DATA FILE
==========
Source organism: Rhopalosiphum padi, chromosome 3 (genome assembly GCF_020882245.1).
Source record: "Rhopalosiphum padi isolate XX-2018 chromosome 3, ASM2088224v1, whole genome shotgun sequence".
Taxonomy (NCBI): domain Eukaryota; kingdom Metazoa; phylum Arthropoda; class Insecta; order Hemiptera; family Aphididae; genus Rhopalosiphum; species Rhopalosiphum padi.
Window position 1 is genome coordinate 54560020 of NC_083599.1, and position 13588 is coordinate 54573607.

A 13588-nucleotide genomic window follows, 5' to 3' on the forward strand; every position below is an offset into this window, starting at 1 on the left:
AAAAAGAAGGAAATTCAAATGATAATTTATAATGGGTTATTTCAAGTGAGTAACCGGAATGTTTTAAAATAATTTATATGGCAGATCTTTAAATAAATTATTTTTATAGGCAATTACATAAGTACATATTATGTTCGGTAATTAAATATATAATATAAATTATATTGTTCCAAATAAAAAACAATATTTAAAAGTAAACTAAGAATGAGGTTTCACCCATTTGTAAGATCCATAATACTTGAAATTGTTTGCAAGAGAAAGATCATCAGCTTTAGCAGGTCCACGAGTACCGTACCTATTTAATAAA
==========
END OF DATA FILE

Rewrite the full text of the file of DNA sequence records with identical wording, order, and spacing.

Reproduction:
Source organism: Rhopalosiphum padi, chromosome 3 (genome assembly GCF_020882245.1).
Source record: "Rhopalosiphum padi isolate XX-2018 chromosome 3, ASM2088224v1, whole genome shotgun sequence".
Taxonomy (NCBI): domain Eukaryota; kingdom Metazoa; phylum Arthropoda; class Insecta; order Hemiptera; family Aphididae; genus Rhopalosiphum; species Rhopalosiphum padi.
Window position 1 is genome coordinate 54560020 of NC_083599.1, and position 13588 is coordinate 54573607.

A 13588-nucleotide genomic window follows, 5' to 3' on the forward strand; every position below is an offset into this window, starting at 1 on the left:
AAAAAGAAGGAAATTCAAATGATAATTTATAATGGGTTATTTCAAGTGAGTAACCGGAATGTTTTAAAATAATTTATATGGCAGATCTTTAAATAAATTATTTTTATAGGCAATTACATAAGTACATATTATGTTCGGTAATTAAATATATAATATAAATTATATTGTTCCAAATAAAAAACAATATTTAAAAGTAAACTAAGAATGAGGTTTCACCCATTTGTAAGATCCATAATACTTGAAATTGTTTGCAAGAGAAAGATCATCAGCTTTAGCAGGTCCACGAGTACCGTACCTATTTAATAAA